In the inner bays, AMBI values indicate slightly disturbed conditions at all stations except one [LTS, BB(A)], which is moderately disturbed (Figure 4, Table 2). M-AMBI values show good status for LTS, while, high, good, moderate, and poor status for HTS (Table 2). The sensitive species group varies from 0% [HTS, MD(A)] to 33.9% [HTS, TN(A)], and opportunistic species from 3.8% [HTS, TN(A)] to 59.7% [HTS, BB(A)]. The average values of AMBI, M-AMBI, sensitive species, and opportunistic species show worst status for the HTS compared to the LTS (Figure 4). However, none shows statistically significant differences between the two sites (PERMANOVA results in Appendix H).

Environmental Correlations of Macrobenthos

The results of the Mann-Kendall correlation analyses between environmental variables and faunal parameters are given in Appendix I. In the open waters, after Bonferroni correction, AMBI is positively correlated to depth (p < 0.05) and mud% (p < 0.05) and negatively correlated to sand% (p < 0.05). Ampeliscid density is positively influenced by depth (p < 0.05), and negatively influenced by salinity (p < 0.05) and DO (p < 0.05).

In the inner bays, significant correlations were not recorded after Bonferroni correction (Appendix I).

Discussion

Open Waters

Parameters of the bottom waters exhibit nearshore-offshore and north-south variations. A general increase in the temperature and decrease in the salinity and DO toward the south are attributed to the inflow of Indian Ocean water through the Strait of Hormuz (Reynolds, 1993; Abdelrahman and Ahmad, 1995). The high evaporation and turbulence in the coastal areas cause higher salinity and DO in the nearshore waters compared to those of the offshore waters. During late fall, winter, and spring, when the coastal waters are comparatively cooler, the temperature increases toward the offshore areas.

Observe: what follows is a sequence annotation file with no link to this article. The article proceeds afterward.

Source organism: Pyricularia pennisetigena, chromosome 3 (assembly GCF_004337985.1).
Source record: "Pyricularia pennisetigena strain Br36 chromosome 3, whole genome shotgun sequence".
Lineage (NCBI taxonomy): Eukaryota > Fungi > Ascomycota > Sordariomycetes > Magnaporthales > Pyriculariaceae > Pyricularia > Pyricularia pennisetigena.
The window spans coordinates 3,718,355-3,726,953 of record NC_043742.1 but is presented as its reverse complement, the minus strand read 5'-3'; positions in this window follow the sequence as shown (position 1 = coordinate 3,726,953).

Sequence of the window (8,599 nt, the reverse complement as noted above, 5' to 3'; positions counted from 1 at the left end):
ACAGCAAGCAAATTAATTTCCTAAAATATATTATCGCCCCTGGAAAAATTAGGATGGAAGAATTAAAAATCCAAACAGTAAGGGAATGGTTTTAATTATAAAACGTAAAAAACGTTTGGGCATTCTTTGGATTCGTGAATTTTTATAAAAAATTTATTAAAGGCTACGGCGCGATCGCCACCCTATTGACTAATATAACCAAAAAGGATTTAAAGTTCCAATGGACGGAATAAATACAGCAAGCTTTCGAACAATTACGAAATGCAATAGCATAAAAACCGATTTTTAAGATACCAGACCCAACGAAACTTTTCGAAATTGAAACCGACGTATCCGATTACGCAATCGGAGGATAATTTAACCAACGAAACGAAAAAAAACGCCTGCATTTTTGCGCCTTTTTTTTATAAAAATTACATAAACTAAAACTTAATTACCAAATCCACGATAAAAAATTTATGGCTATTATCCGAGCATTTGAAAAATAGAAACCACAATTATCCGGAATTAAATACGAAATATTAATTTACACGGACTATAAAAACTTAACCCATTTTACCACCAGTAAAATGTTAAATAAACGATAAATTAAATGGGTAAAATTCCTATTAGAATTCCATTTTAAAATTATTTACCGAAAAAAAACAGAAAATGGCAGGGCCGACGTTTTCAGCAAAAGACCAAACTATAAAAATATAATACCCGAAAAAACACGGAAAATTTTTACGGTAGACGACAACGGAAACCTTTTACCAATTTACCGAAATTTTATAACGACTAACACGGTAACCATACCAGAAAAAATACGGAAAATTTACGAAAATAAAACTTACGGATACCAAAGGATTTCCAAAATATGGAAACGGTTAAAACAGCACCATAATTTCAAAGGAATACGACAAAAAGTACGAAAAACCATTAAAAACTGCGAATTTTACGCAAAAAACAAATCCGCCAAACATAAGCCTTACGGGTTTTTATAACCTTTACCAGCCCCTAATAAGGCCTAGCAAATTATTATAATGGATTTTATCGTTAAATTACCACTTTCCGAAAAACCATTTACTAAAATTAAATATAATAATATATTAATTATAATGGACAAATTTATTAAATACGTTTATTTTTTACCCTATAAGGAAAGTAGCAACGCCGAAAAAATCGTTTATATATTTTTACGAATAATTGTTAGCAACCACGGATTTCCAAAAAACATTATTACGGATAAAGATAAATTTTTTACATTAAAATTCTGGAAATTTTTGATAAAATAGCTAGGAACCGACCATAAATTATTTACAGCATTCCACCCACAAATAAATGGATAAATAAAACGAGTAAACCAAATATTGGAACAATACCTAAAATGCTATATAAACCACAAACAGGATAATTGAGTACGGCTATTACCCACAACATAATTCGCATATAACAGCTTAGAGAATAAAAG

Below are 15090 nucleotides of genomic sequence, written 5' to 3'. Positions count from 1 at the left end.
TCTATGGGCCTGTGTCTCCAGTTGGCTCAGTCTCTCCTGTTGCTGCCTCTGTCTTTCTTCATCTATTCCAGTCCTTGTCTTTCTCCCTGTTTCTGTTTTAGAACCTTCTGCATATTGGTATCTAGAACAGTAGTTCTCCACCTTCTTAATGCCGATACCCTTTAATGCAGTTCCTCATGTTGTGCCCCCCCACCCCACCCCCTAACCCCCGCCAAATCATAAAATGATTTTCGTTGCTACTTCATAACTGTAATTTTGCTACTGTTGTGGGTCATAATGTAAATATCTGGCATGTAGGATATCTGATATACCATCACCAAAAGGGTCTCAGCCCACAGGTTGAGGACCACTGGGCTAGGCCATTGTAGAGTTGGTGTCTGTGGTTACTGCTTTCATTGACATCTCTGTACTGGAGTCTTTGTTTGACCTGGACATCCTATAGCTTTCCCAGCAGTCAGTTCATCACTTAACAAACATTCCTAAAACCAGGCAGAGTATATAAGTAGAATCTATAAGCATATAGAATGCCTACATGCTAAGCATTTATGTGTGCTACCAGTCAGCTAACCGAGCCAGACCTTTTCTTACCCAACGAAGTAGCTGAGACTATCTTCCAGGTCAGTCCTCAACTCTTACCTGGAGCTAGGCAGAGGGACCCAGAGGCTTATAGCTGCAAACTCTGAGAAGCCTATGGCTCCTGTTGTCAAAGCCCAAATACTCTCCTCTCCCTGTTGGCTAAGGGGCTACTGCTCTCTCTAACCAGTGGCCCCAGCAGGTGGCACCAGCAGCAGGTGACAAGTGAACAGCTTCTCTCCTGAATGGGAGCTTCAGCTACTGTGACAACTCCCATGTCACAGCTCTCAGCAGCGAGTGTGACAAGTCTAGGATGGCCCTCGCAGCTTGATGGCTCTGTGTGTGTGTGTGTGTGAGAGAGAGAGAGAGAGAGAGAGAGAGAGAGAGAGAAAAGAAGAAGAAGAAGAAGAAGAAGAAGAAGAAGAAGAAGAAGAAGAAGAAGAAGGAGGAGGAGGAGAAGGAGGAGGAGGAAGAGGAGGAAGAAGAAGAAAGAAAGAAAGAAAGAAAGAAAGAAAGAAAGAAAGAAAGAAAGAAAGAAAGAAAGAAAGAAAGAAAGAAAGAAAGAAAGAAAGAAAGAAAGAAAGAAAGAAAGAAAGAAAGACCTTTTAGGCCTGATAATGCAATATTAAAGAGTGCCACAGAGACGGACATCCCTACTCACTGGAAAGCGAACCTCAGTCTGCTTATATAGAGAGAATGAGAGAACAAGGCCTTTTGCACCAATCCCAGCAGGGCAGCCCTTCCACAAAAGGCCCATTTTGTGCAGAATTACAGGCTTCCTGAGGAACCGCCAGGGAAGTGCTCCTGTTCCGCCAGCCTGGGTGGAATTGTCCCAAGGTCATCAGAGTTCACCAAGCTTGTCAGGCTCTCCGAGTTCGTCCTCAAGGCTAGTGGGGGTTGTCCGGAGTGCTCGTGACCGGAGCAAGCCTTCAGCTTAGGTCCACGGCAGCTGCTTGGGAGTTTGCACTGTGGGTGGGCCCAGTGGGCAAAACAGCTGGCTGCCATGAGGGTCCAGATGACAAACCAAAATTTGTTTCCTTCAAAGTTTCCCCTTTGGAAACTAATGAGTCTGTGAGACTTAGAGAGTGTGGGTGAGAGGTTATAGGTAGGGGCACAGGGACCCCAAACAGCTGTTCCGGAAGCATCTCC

In the Gulf, sediments and their characteristics generally follow distributions that align with the northwest-southeast axis of the Gulf (Wagner and van der Togt, 1973). The predominance of sand in the coastal regions, which are closer to the shore, and shallow in nature, can be attributed to the water circulation prevalent in this area. The gradual replacement of sand by mud fractions from the nearshore to offshore regions is likely to be due to the increasing protection from wave action in the center of the basin, resulting in transport of only fine materials to the center of the Gulf basin (Wagner and van der Togt, 1973). In an ideal situation, higher TOC values are associated with a lower sediment particle size (Khalaf et al., 1986). With the increase of the mud fraction with the depth, TOC also increases, as found in the present study.

Based on the published reports on the TPH concentrations of sediments, Massoud et al. (1996) suggested a TPH value of 10–15 mg/kg (in dry, silt/clay sediment fractions), as the unpolluted or natural background level in the Gulf. In the present study, 17% of the stations, which are mainly in the central and southern regions, has the natural background level of TPH. About 64% of the stations has TPH concentrations >50 mg kg−1.

In general, the benthic density (3,181 ± 359 ind. m−2) and H′ (4.9 ± 0.1) in the region of the open waters are comparable to the values recorded in earlier studies in the Saudi waters of the Gulf. For example, a density of 4,710 ind. m−2 and 2,022 ind. m−2 have been reported by Coles and McCain (1990) and McCain (1984b), respectively. Also, values in the range of 0.5–5.5 have been reported for H′ by McCain (1984b). A comparatively higher density was observed in the nearshore areas compared to that in the offshore areas, which can be due to the rich primary production in nearshore waters. The supply of food to the subtidal benthic environment depends on the proximity to the shore and the water depth (Levinton, 1982). In general, diversity indices recorded are high at many stations. Diversity values >3 were recorded at all stations.